“Yoga is a more comprehensive practice than simply stretching and breathing,” says Darren Main in his book ‘Yoga and the Path of the Urban Mystic.’ So, what does ‘yoga’ mean?
The word comes from the Sanskrit meaning to ‘yoke’ or ‘unite’ and the physical postures (asana) only make up one part of it. Yoga is about the uniting of the body with the mind, the soul, and the breath; but also between the individual and a sense of connection to a oneness around them.
The physical poses are a great place to start, because we learn so much about ourselves as we learn the different poses. Poses that seemed impossible when we first tried them do, after time and practise, become easier. But originally, the physical poses were about preparing the body to be ready to sit in meditation for a long time, rather than the vinyasa and ashtanga flows we know now.
Pantajali, a Sage in ancient India wrote the Yoga Sutra around 1800 years ago and in it he outlined the principles of yoga: he described it as “the cessation of mental fluctuations” and to get there the student should follow the path known as the ‘Eight Limbs.’
The Eight Limbs include the Yamas (ethical and moral observances to live by), Niyamas (spiritual observances), Asana, Pranayama (control of the breath), Pratyahara (withdrawal of the senses), Dharana (concentration), Dhyana (meditation), and Samadhi (liberation). I will go over the Eight Limbs in more detail in another post, because there is so much to say about them, but in effect yoga is as much about how you live your life off the mat as it is what you do on it.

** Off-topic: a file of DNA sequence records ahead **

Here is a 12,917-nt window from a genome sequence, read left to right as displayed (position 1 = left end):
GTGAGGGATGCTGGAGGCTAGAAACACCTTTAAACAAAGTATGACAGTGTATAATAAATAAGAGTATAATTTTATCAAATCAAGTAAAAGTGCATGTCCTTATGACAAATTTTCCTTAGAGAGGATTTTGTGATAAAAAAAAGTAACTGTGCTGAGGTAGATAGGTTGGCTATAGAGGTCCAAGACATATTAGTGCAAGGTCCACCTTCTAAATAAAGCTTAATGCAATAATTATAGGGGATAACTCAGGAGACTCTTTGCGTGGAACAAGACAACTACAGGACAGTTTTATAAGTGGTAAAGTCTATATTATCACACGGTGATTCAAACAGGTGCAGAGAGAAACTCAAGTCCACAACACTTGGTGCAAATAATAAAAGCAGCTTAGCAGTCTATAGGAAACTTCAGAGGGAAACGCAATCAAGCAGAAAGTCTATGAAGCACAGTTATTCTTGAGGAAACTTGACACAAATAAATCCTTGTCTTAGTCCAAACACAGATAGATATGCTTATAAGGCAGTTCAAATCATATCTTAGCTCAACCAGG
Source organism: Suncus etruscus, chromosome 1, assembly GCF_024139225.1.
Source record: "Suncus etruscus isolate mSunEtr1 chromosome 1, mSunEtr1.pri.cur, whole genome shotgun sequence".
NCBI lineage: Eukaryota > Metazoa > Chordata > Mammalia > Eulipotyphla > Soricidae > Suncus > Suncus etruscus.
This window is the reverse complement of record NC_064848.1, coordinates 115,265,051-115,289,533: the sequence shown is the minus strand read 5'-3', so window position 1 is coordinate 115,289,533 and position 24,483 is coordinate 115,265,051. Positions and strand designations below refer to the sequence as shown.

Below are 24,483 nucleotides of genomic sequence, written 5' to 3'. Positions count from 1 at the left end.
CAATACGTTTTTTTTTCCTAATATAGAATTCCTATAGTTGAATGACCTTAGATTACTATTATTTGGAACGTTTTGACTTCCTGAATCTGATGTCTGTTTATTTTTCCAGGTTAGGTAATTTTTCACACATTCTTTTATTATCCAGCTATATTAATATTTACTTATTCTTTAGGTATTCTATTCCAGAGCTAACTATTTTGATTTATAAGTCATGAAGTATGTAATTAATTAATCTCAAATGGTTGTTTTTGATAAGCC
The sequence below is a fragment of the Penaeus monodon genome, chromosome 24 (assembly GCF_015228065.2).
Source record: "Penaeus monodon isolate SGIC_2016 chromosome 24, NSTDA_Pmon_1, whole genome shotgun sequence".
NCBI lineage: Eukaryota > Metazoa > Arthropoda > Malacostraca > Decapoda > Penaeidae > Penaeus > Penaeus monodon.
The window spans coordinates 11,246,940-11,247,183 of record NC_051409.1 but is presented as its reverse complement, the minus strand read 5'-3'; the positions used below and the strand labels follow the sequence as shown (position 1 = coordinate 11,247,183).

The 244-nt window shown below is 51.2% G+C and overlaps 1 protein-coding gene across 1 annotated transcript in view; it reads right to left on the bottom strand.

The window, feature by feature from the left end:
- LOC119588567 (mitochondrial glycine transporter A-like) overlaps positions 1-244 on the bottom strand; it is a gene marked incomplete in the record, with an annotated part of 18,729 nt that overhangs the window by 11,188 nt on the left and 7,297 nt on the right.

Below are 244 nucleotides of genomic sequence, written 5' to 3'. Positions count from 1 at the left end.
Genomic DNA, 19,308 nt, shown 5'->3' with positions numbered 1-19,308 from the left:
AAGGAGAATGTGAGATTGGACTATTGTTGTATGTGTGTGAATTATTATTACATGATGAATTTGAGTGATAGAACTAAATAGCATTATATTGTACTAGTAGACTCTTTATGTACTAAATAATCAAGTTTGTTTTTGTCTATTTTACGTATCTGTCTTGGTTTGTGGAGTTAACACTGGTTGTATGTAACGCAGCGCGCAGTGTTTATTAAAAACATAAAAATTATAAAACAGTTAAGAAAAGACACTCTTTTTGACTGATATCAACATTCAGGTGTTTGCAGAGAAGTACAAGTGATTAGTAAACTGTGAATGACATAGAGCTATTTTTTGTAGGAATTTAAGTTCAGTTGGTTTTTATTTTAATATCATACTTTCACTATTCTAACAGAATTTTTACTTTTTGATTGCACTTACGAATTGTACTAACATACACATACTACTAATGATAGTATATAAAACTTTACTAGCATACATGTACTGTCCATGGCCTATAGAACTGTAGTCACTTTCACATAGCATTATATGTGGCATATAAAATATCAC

How can we practise off the mat? Do something that brings you joy, get out in nature, express gratitude for the life you are living and don’t live grasping for more, being kind to others and yourself. As my yoga teacher says, there’s no point in having a great class where you hold every posture perfectly to then get in your car to drive home in a fit of road rage. But sometimes it’s hard to feel content with where you are in life, and sometimes the guy that just overtook you on a roundabout really did deserve all the swearwords you showered him with. Yoga isn’t a quick journey where you learn the poses and you’re done, it’s an ever changing, continuous journey that takes time and discipline. But that’s what makes it so interesting.
As Darren puts it: “Remember that yoga…is a practice, not perfection. It’s the process of returning to your yoga practice over and over again that gives you the benefits. Doing the perfect yoga pose or clearing your mind of all thought is well and good, but in the end it is the practice of returning to yoga that allows you to live life to the fullest.”
So, my questions to you are: what does yoga mean to you and how do you practise it off the mat?